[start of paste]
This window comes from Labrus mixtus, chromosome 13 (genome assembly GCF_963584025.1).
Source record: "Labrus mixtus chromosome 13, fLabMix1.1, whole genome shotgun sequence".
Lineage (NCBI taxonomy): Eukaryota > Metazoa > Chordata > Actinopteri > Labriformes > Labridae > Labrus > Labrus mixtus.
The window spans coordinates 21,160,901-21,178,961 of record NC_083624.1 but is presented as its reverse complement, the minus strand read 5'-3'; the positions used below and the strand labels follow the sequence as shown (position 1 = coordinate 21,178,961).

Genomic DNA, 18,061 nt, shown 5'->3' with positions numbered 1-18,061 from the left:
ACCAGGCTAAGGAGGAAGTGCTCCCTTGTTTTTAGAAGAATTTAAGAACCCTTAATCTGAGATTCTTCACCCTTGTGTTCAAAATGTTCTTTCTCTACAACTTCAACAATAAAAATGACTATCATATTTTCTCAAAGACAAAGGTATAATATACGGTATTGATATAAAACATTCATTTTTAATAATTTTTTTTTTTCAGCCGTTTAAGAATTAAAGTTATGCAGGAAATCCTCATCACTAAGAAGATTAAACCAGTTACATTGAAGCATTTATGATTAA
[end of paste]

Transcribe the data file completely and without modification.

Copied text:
This window comes from Labrus mixtus, chromosome 13 (genome assembly GCF_963584025.1).
Source record: "Labrus mixtus chromosome 13, fLabMix1.1, whole genome shotgun sequence".
Lineage (NCBI taxonomy): Eukaryota > Metazoa > Chordata > Actinopteri > Labriformes > Labridae > Labrus > Labrus mixtus.
The window spans coordinates 21,160,901-21,178,961 of record NC_083624.1 but is presented as its reverse complement, the minus strand read 5'-3'; the positions used below and the strand labels follow the sequence as shown (position 1 = coordinate 21,178,961).

Genomic DNA, 18,061 nt, shown 5'->3' with positions numbered 1-18,061 from the left:
ACCAGGCTAAGGAGGAAGTGCTCCCTTGTTTTTAGAAGAATTTAAGAACCCTTAATCTGAGATTCTTCACCCTTGTGTTCAAAATGTTCTTTCTCTACAACTTCAACAATAAAAATGACTATCATATTTTCTCAAAGACAAAGGTATAATATACGGTATTGATATAAAACATTCATTTTTAATAATTTTTTTTTTTCAGCCGTTTAAGAATTAAAGTTATGCAGGAAATCCTCATCACTAAGAAGATTAAACCAGTTACATTGAAGCATTTATGATTAA